• My first AIO has Starter as index 1 so I have to scroll down for Professional or Ultimate when I use the AIO personally and Enterprise professionally. Rarely do I use the other Editions. I created my final AIO with the fully patched Pro and Enterprise that I use the most as index 1 and 2. Then went from unpatched (SP1 only) Enterprise down to Starter.
  • All 64-bit was first then 32-Bit. As my first AIO was from 2010 there was a lot of 32-Bit work. I have not touched 32-Bit in many years but it's still there just in case I get an old system CPU without the X86-64 instruction set.
  • To test, just take your patched one and replace USB\sources\install.wim. I did this on all modified WIMs before going through the AIO process.
Once your Final AIO WIM is ready you can create the ISO for VM use or the rare case of burning optical media. With the injected updates the WIM is over 4GB in size so it will not fit on a USB stick formatted with FAT32. I talk about this in relation to Windows 10 here and my need to use optical media for it. For USB, Windows 7 does not support a second NTFS volume however you can just split the WIM using dism. In my case this WIM is 6.7GB so I have to replace install.wim with install.swm and install2.swm. This also means I have to burn to a DVD9 (Dual layer) instead of DVD5 (single layer). You could make a 64-Bit only if you never anticipate using really old hardware.

 Dism /Split-Image /ImageFile:C:\sources\install.wim /SWMFile:C:\sources\install.swm /FileSize:4700  


I did all this on a Windows 10 Pro workstation. For the ISO file creation, you will need to install the ADK relevant to your OS. In my case the 1903 version since I am on 1909. This gives you the oscdimg.exe executable needed to generate the ISO file for your new AIO. On my 1903 ADK its located in Program Files (x86)\Windows Kits\10\Assessment and Deployment Kit\Deployment Tools\amd64\Oscdimg\. An example command to generate an ISO file.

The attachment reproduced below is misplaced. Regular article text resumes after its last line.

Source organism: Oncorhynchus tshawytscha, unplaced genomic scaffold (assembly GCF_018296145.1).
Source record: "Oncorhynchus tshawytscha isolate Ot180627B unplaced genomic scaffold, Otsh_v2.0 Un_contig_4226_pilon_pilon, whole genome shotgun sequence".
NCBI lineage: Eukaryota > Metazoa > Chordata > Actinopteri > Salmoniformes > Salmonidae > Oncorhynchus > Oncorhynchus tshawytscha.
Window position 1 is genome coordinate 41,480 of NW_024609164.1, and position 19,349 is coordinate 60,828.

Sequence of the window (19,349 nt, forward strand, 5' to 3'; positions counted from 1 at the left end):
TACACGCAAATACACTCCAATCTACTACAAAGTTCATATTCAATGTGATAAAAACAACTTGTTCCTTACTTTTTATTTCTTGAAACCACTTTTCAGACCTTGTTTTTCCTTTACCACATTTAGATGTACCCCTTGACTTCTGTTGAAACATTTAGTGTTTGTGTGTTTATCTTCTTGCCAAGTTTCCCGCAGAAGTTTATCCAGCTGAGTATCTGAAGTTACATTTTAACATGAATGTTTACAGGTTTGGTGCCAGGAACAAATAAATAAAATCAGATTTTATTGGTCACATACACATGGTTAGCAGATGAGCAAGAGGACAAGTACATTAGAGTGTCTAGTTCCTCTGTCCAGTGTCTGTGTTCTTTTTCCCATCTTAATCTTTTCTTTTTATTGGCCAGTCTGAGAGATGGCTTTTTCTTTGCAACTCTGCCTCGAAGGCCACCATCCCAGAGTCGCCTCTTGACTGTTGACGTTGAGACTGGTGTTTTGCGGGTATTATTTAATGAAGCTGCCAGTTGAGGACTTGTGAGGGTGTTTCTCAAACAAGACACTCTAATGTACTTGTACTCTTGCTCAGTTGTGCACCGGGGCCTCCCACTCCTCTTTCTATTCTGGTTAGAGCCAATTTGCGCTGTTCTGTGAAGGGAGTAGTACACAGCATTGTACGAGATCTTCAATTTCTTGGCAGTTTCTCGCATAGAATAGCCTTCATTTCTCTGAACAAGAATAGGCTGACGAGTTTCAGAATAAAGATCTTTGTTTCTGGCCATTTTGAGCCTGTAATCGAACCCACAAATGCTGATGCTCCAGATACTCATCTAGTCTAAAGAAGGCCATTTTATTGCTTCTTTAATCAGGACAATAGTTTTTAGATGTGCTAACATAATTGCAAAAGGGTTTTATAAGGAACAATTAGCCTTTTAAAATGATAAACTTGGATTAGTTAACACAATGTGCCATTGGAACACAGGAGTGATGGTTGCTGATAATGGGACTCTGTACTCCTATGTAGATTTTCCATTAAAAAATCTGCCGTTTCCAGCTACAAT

oscdimg.exe -lWindows_7_SP1_AIO_Final -m -u2 -bE:\W7AIOFinal\Boot\etfsboot.com E:\W7AIOFinal E:\Windows7_SP1_AIO_Final.ISO  

My flow is
  1. Copy Windows7_SP1_AIO.ISO from FreeNAS
  2. Extract to folder Win7AIOFinal
  3. extract relevant index to be patched
  4. run through Jasons script to patch
  5. import modified WIM into new WIM file
  6. import rest of AIO indexes into new WIM File
  7. Split install.wim to install.swm
  8. replace WinAIO7final\sources\install.wim with install.swm files
  9. Create ISO file
  10. test in ESX
  11. update Windows 7 AIO USB stick
  12. Put ISO onto FreeNAS and backup

Extras

As long as Windows 7 has been around you may also want to inject newer storage drivers into the Boot.wim so it can install Windows 7 on newer storage controllers. I touch on this while getting Windows 7 on an unsupported AM4 Ryzen 3 system personally. Several motherboard manufacturers have a tool to inject drivers needed for newer hardware into the boot.wim so you don't have to track them down. ASUS, MSI and ASROCK to name a few. You can do this yourself with dism and the add-driver switch. This is also useful for the NVMe patch as Microsoft pulled it so you can install Windows 7 to NVMe storage.If you have them, you can inject the NVMe and TPM2.0 updates into the install WIM as well. I talk about NVME and Windows 7 here.

With Microsoft charging for support past its original end, this Final may not be really the final. See what that entails!